Tuesday, August 11, 2009

Challenge Numero Uno

Here's a bit of awareness : I am about as assertive as a coffee table when it comes to communicating with members of the administration team at school. My husband will back me up on that. He came with me for my visit to school today and we stopped by the main office to say hello and to check in before we went up to see my classroom which, by the way, is absolutely beautiful and oh-so-CLEAN!

He said that, as I spoke to one of the administrators, I became a different version of myself: shoulders hunched, little girl voice, tentative expression that read, "I'd really love to go see my classroom, but if you don't want me to I can just back off and get on out of here. No problem."

My beloved told me that he wasn't one bit surprised that that particular administrator always bosses me around like the wimp I am. Show up like a wimp, get treated like a wimp. Gahhhh! After turning various shades of purple and blue and digging my fingernails deep into the palms of my hands, I had to reluctantly agree with him. I was asking for it!

This is Challenge Numero Uno: Stop being a wimp and start being assertive. I need to believe that I am a valuable asset to the faculty and to my profession in general. This takes practice, practice, practice. Everyday I need to intend to be confident in my abilities and to be clear with administration and other faculty members. It's nice to be nice, but there's only so much one can accomplish by being sweet, uber-humble, and uneccessarily apologetic.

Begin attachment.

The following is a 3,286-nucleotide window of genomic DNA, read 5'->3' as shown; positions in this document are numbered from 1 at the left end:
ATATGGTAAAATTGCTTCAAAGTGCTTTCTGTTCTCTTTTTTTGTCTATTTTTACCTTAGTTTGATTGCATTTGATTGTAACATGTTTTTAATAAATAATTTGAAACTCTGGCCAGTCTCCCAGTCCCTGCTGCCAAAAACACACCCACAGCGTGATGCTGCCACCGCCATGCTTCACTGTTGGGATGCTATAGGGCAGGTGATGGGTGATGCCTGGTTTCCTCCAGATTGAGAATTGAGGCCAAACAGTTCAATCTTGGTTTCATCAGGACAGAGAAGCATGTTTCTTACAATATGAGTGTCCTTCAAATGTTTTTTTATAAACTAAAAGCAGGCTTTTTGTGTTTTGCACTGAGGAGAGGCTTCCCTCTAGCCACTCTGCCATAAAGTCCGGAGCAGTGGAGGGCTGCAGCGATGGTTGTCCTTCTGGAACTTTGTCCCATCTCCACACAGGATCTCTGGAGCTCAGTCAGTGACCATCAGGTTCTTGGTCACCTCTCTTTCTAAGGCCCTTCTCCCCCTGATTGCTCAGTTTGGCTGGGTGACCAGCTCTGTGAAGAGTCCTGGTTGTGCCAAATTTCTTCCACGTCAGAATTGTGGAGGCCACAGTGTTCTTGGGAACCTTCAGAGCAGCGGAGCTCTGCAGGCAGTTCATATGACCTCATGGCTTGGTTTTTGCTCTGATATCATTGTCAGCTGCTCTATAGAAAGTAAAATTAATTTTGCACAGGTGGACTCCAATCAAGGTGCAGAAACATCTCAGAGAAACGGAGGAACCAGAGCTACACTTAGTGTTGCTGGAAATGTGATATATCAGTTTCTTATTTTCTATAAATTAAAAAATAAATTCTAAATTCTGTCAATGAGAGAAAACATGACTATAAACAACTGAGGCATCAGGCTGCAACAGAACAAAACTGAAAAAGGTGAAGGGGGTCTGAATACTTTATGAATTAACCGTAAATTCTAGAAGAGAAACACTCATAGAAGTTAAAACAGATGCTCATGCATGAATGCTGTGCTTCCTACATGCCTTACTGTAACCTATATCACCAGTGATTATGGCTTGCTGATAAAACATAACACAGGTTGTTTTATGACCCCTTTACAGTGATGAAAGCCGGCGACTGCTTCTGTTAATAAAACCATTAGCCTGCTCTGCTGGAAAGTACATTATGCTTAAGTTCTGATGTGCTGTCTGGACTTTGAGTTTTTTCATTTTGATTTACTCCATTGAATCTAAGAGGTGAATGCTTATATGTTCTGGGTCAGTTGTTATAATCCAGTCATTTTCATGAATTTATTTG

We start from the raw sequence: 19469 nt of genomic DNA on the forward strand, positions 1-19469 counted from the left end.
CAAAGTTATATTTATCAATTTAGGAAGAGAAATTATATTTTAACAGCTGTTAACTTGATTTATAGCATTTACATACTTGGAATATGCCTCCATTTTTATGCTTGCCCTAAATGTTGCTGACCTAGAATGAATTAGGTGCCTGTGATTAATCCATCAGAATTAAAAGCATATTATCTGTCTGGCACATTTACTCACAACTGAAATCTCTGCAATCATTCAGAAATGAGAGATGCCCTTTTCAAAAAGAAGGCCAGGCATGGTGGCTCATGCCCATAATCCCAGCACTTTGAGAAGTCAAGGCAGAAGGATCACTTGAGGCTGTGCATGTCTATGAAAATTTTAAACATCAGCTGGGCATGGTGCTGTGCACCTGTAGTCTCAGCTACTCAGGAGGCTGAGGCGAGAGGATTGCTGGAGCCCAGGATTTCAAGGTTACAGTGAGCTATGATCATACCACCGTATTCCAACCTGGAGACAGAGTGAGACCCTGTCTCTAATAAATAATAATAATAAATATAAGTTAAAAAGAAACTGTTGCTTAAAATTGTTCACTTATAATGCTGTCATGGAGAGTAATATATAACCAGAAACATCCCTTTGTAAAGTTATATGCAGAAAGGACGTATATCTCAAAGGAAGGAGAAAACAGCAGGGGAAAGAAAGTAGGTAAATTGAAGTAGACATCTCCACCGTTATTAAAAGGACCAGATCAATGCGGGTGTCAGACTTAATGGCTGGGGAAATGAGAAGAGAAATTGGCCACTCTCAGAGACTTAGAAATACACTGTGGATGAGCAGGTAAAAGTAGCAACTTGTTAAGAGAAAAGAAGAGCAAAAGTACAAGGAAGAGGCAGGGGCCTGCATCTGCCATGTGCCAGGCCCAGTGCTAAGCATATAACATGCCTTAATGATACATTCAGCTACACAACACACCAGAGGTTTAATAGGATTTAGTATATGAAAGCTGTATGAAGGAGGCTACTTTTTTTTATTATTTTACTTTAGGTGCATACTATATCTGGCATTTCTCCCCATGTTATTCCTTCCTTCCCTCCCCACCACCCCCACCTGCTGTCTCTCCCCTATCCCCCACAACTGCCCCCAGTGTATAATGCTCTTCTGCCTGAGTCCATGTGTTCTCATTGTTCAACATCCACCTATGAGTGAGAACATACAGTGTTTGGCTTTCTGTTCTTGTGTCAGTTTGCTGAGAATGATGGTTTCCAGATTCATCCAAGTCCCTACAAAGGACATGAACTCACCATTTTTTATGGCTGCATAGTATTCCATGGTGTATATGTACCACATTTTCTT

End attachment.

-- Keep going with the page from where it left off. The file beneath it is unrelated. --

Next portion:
1. Your husband is is right and wrong. While assertive is important in some situations, administrators I've dealt with are insecure and will lash out at assertiveness. My experience has been that it is better to walk softly and carry a big stick. Knowing your rights and quietly making it clear that you do is much more to your advantage than being openly assertive. Do look them right in the eye when speaking to them and document every conversation. Send emails read reciept requested. They will know you will stand up for yourself and leave you alone.

  2. You are an asset to the teaching profession and the world in general. You have an absolute right to stand-up for yourself. Don't let the personas that administration members have created for themselves intimidate you, underneath it all they possess the same insecurities and doubts we all share. ("All" being the rest of us.)

  3. Thank you both for your advice and thanks for reading! I'll keep both approaches in my "toolbox"!